The Westhampton Beach robotics team surpassed expectations and placed second out of 66 teams at a competition in Manhattan earlier this month.
The team of 18 students spent six weeks designing and building a 130-pound robot that competed in a tense variation of a Frisbee game—hurling plastic discs into goals and climbing a pyramid structure to score points. Though they lost in the final round, the students said they were more than pleased with their success, especially as first-time participants in the New York Regional FIRST Robotics Competition at the Jacob Javits Convention Center.
Tony Kryl, the team’s coach, said Monday that he was “phenomenally” proud of his entire team. “They really pulled together,” he said.
Nick Panzarino, John Baker and Ryan Jaquin, all seniors, said the team stayed after school three nights a week for hours, sometimes until midnight or even 1 a.m., building, testing and modifying their robot, which is about 30-inches tall and 25-inches wide. Their team members, who range in age from 14 to 18, function like a well-oiled machine with each finding his or her niche, they said. Their squad boasts programmers, designers, builders, drivers and scouts, the latter of whom are responsible for scoping out the competition—a very important role, they explained.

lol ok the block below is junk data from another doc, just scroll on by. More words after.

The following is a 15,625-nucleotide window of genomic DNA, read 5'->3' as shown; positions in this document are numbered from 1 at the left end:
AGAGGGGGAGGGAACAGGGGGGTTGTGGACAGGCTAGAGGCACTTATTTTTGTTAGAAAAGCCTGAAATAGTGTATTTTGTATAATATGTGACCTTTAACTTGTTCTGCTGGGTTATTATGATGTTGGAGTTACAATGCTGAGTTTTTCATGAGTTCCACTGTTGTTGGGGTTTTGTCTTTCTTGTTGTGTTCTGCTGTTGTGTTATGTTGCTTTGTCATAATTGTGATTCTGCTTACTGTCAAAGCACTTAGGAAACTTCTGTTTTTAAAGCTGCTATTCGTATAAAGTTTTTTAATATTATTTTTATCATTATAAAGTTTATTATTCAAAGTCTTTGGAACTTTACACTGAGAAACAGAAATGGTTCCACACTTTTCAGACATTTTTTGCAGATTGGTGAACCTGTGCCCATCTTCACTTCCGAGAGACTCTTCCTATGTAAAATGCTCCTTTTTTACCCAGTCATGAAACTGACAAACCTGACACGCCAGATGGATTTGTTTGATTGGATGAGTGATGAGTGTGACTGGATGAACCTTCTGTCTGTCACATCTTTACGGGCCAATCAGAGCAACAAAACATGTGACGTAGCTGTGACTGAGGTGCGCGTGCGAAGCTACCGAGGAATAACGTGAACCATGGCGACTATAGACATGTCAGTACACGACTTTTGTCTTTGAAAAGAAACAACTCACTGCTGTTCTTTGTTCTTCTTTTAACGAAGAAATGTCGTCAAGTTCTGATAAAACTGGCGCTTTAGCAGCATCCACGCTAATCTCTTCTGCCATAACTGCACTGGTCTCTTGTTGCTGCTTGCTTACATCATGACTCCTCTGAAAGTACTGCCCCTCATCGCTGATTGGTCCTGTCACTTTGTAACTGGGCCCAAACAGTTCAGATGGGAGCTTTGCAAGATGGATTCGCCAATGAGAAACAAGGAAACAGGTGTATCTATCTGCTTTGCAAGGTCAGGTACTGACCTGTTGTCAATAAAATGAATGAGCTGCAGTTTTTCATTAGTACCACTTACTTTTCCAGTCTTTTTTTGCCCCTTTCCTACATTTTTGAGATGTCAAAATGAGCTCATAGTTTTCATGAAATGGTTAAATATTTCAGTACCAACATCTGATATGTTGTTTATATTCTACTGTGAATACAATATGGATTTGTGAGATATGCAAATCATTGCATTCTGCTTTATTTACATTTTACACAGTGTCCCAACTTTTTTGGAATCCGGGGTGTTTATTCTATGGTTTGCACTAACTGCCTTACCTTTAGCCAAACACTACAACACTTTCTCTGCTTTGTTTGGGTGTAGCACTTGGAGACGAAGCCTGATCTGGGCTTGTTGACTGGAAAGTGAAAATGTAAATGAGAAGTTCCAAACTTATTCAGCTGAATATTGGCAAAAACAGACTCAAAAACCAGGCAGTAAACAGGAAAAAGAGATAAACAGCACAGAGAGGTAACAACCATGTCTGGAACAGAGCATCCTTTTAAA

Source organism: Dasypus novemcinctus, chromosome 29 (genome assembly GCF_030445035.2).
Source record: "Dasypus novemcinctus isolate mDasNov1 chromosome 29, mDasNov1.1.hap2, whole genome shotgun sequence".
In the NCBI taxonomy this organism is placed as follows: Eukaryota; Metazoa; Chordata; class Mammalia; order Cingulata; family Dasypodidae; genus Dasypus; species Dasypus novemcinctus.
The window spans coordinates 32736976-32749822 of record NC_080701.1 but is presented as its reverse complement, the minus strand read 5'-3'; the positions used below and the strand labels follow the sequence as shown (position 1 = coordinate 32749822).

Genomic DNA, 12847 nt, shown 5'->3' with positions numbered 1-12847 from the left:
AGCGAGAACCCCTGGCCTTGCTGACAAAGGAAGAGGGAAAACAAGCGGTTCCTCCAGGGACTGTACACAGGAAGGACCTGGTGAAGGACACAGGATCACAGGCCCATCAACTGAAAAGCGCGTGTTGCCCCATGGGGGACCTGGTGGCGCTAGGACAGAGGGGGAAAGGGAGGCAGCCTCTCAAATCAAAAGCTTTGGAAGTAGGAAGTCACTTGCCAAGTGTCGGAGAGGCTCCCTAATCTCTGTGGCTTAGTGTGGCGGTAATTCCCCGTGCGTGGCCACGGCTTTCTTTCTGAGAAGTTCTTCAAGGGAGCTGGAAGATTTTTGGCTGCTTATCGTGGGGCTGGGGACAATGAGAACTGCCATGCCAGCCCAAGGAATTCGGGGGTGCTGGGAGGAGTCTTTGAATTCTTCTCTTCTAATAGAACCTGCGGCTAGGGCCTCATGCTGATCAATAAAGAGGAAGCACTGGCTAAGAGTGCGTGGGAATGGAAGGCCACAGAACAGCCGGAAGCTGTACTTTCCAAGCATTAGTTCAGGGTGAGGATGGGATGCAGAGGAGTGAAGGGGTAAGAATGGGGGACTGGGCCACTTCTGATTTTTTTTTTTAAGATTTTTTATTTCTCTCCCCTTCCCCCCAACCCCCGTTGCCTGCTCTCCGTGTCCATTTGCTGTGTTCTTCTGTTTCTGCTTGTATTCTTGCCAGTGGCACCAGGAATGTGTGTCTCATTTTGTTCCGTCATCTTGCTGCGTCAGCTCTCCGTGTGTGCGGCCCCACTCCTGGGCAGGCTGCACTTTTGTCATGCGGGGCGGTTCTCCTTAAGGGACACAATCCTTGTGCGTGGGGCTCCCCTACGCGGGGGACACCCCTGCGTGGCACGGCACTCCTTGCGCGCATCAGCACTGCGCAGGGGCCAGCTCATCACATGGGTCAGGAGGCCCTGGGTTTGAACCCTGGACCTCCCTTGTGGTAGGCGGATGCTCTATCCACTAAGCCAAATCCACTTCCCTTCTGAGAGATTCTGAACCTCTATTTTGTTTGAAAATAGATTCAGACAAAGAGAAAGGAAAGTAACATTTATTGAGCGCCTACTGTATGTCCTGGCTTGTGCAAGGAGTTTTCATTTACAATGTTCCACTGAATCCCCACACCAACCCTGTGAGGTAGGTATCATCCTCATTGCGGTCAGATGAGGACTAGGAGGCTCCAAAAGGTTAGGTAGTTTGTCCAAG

On competition day, the teams compete in qualifying rounds in randomly placed three-on-three matches. The teams are then seeded based on how well they do, and the top eight become captains—choosing which teams they want to form alliances with for the final round. Westhampton Beach, called Hurricane PRIDE for their motto of “Polite, Respectful, Impulse control, Determination and Equity, was seeded seventh, but bested the other teams to compete in the final round against the fifth seed from Stuyvesant High School in Manhattan.
The students agreed that they worked together to learn and teach themselves throughout the process of designing and building the robot. But this year, they were thankful for the support they received from mentors in the community who provided their time and knowledge, as well as financial support. The team isn’t supported by the school, and just the cost of registering for the competitions totals $9,000, and that does not include the cost of lodging and all their building supplies.
Mr. Kryl said he was very grateful for the long list of local sponsors who made the competition possible for the kids, including Rechler Equity, Caithness Long Island Energy Center, Complete Rehab, the Rotary Club of Westhampton and Epoch 5. The Hampton Jitney donated a bus to transport team members and their robot to the competition.
Mr. Kryl and students also expressed gratitude for the support of Westhampton Architectural Glass, owned by Bob Busking and Paul Siller, and Richard Goss, an engineer for the company who served as their mentor.
After school on Monday afternoon, the students reflected on the strategies that took them to the final round in New York City. But they have also set their sights higher. This weekend, they will compete in the Long Island Regional Competition at Hofstra University.
“We want to win it,” John said.